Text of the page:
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Tandem 2009 (UK National Tandem Rally)

Woodhouse Farm,

Winksley, Ripon, North Yorkshire, England

Saturday, 23rd May 2009 - Saturday, 30th May 2009

The Event




After various plans for a National Rally this year (summer 2009) fell through, we finally settled on a venue at Woodhouse Farm near Winksley, west of Ripon in North Yorkshire. The event was run on very much a 'do it yourself' basis with those attending taking the initiative on activities.



Each day two route options were offered where the long route was an extension of the short route so that the beginning and ending of all routes was common.



It turned out to be a very enjoyable week, no doubt greatly helped by the extraordinarily sunny and warm weather.





Saturday, 23rd May

Most campers arrived and spread themselves out around the edges of the allocated area on this very pleasant campsite. A "casual" Welcome Evening was held with wine, beer, cheese and lots of chat.
Saturday

Saturday 'Welcome Evening' with Cheese and Wine



Sunday, 24th May

It was a beautiful blue, sunny and warm day to start tackling the many hills. The "long" route of 32 miles took us north via lots of ups and downs and Kirkby Malzeard to West Tanfield: the route then went east and south into the flatter very pleasant lanes to bring us to Ripon and the impressive Ripon Cathedral. A rather difficult uphill bridleway out of Ripon took us south west and back into the hills to visit the huge remains of Fountains Abbey and the Mill and also the lovely Water Gardens of Studley Royal.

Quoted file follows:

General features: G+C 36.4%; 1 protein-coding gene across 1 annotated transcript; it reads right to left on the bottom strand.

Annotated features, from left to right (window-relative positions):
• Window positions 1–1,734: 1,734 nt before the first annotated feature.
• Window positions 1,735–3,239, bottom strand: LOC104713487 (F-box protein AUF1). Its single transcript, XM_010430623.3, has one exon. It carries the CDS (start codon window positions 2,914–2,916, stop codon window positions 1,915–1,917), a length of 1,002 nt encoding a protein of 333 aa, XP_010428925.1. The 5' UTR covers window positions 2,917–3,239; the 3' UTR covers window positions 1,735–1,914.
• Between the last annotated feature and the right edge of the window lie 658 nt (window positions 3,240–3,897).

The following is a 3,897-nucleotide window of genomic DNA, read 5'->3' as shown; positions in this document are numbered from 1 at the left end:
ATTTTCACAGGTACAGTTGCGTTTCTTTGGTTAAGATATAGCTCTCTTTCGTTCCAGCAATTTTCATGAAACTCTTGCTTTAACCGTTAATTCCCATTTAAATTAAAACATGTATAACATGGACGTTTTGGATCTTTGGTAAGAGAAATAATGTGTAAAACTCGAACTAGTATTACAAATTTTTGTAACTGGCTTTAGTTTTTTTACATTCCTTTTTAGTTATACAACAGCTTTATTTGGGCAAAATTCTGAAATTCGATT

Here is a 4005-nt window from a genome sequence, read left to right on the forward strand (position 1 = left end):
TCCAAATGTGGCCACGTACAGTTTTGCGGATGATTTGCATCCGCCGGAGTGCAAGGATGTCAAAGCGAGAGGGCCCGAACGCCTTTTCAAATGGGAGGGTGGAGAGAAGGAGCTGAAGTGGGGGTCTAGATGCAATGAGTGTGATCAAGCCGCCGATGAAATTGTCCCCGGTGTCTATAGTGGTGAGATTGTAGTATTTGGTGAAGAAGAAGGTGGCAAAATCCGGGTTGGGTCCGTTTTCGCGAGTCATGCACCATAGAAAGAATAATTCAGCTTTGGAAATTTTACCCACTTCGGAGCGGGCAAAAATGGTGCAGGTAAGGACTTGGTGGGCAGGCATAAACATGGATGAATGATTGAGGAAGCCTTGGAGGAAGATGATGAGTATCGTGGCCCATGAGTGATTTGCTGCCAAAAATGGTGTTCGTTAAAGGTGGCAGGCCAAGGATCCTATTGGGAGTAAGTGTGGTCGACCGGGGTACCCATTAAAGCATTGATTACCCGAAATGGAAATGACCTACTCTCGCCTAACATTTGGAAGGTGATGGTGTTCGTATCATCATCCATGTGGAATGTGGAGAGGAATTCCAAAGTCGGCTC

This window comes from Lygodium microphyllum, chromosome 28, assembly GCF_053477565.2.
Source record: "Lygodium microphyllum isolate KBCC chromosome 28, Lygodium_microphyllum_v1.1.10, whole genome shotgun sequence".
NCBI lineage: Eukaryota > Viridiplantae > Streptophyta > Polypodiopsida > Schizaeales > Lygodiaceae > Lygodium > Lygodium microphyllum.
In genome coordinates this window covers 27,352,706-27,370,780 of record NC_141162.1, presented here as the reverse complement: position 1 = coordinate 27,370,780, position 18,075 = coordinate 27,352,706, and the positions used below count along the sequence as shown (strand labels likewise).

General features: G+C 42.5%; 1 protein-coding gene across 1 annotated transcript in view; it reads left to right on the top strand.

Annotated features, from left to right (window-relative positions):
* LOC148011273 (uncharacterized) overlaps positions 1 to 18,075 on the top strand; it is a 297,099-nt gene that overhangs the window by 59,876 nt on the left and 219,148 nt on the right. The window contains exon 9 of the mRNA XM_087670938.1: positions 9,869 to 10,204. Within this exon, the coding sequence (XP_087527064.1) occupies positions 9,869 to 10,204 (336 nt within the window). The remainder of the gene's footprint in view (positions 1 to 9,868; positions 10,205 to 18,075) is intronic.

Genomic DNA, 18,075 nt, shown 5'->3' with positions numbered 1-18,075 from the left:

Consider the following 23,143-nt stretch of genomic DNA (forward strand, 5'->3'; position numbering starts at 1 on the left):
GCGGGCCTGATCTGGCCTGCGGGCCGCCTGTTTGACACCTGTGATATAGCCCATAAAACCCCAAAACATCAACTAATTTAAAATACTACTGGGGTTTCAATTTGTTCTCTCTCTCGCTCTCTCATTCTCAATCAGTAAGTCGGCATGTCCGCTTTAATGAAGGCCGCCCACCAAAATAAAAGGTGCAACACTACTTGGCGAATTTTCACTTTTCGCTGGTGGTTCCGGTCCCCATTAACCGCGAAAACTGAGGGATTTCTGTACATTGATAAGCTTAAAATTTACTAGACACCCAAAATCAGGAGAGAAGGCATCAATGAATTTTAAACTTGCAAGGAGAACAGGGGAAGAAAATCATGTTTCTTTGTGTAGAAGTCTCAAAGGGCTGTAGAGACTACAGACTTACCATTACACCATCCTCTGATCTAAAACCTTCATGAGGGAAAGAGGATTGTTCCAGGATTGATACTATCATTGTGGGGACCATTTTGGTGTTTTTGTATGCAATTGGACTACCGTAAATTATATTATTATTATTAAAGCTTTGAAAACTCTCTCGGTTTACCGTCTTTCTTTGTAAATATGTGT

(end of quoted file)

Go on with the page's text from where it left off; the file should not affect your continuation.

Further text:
Tandem on the way to Nunwick

On the way to Nunwick

Tandem team at Ripon Cathedral

Tandem team at Ripon Cathedral

Tandemists south west of Ripon on the way to Fountains Abbey

South west of Ripon on the way to Fountains Abbey

Tandemists south west of Ripon on the way to Fountains Abbey

On the way to Fountains Abbey

Fountains Abbey viewed from the mediæval fair

Fountains Abbey viewed from the mediæval fair



Monday, 25th May

This was another sunny day but later became cloudy with a rain shower in the late afternoon.